A Nigerian and an engineer:
What can hindsight tell us?

In its Daily Number feature today, Pew Research is reminding us of a finding it reported in July 2009:

Support for suicide bombings and other acts of violence against civilians in defense of Islam has declined substantially since 2002 among most Muslim populations surveyed by the Pew Global Attitudes Project.

But against the trend, support for suicide bombing among Nigerian Muslims increased by 11 percentage points between 2008 and 2009, rising from 32% to 43%, rebounding to about where it was in 2002 (47%). Only in the Palestinian territories does a higher proportion of Muslims (68%) express support for violence targeting civilians, according to the 2009 survey. Moreover, while confidence in Osama bin Laden has fallen sharply since 2003 among every other Muslim population surveyed, a 54%-majority of Nigerian Muslims express confidence in the al Qaeda leader, up from 44% in 2003.

Digging a bit deeper (p. 84 of the July 09 report) you find that only nine countries were surveyed, and one of those was Israel.

Slate asks, “Why do so many terrorists have engineering degrees?” It turns out its not because their skills per se.

Gambetta and Hertog propose that a lack of appropriate jobs in their home countries may have radicalized some engineers in Arab countries. The graduates they studied came of age at a time when a degree from a competitive technical program was supposed to provide a guarantee of high-status employment. But the promises of modernization and development were often stymied by repression and corruption, and many young engineers in the 1980s were left jobless and frustrated. One exception was Saudi Arabia, where engineers had little trouble finding work in an ever-expanding economy. As it happens, Saudi Arabia is also the only Arab state where the study found that engineers are not disproportionately represented in the radical movement.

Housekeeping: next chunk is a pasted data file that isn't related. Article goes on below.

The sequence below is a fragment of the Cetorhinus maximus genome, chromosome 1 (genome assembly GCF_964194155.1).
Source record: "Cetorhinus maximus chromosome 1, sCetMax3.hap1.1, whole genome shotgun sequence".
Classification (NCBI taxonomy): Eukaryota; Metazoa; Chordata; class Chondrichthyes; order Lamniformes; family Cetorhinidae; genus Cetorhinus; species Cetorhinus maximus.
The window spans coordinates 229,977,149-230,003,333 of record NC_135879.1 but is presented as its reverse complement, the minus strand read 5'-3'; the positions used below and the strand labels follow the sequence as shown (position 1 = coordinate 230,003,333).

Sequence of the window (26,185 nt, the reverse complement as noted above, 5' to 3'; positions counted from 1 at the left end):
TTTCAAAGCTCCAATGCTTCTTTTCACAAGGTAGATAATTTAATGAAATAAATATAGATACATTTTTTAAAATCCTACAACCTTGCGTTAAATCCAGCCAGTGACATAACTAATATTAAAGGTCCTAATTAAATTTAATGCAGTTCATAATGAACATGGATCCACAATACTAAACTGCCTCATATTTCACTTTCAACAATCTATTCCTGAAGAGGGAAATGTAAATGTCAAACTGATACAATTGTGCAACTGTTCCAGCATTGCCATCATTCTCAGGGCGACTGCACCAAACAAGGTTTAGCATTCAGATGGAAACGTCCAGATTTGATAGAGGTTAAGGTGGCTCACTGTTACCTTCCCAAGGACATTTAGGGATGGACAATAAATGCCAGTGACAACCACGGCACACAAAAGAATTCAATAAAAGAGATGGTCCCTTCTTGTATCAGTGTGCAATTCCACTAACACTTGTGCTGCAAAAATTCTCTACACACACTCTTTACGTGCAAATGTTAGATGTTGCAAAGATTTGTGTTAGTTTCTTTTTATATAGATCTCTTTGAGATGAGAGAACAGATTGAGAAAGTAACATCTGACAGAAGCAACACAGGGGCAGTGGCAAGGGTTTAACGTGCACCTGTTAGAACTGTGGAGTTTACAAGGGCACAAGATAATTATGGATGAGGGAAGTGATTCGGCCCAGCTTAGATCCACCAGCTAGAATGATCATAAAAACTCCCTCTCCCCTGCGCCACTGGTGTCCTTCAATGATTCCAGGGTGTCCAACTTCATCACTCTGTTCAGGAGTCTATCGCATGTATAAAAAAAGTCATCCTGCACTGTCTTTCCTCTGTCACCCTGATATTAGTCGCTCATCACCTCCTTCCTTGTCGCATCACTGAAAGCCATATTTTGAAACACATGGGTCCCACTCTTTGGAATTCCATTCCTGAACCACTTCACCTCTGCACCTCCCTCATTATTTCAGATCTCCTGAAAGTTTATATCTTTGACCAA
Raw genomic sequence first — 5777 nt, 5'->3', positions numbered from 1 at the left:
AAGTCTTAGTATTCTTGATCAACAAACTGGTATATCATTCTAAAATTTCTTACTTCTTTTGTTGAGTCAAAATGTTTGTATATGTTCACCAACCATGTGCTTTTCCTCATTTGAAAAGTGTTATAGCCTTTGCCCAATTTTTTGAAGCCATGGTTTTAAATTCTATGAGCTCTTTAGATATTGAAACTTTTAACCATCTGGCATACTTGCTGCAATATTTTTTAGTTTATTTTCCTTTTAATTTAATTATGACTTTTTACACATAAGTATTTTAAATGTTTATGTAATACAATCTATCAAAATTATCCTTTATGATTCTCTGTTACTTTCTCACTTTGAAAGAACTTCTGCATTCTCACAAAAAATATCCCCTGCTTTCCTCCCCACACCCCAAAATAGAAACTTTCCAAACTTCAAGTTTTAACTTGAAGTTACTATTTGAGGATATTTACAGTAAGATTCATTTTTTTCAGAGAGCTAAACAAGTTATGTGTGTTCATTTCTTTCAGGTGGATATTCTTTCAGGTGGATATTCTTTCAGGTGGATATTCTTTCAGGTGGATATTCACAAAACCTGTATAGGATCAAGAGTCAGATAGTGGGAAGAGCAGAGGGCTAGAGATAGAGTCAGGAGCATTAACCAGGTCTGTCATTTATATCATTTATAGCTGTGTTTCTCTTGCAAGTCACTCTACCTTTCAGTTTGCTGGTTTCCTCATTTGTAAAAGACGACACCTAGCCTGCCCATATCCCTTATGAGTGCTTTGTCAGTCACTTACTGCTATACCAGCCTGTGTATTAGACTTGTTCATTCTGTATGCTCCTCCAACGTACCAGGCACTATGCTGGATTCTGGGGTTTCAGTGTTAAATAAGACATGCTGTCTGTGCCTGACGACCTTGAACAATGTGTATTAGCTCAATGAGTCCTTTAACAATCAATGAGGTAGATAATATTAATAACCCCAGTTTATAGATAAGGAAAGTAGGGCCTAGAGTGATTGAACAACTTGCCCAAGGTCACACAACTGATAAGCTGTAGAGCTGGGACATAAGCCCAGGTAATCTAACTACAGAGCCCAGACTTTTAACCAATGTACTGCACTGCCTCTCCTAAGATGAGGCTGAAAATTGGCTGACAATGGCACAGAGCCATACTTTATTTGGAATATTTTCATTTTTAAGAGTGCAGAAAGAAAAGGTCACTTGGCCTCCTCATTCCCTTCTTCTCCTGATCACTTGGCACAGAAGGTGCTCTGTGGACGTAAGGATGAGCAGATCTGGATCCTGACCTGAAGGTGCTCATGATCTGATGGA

What else might account for the radical, violent politics of so many former engineering students? Is there some set of traits that makes engineers more likely to participate in acts of terrorism? To answer this question, Gambetta and Hertog updated a study that was first published in 1972, when a pair of researchers named Seymour Lipset and Carl Ladd surveyed the ideological bent of their fellow American academics. According to the original paper, engineers described themselves as “strongly conservative” and “deeply religious” more often than professors in any other field. Gambetta and Hertog repeated this analysis for data gathered in 1984, so it might better match up with their terrorist sample. They found similar results, with 46 percent of the (male American) engineers describing themselves as both conservative and religious, compared with 22 percent of scientists.

Gambetta and Hertog write about a particular mind-set among engineers that disdains ambiguity and compromise.

So what makes Nigeria stand out? Could it be that “the promises of modernization and development [and oil wealth] were often stymied by repression and corruption”?

Shouldn’t the Muslim and Christian clerics have focused on these issues throughout the last decade? That would have been hard. Much easier, as one primate did, to bask in the adulation and power trip of attacking The Episcopal Church, for one. Hindsight tells us that energy and talent was misspent.

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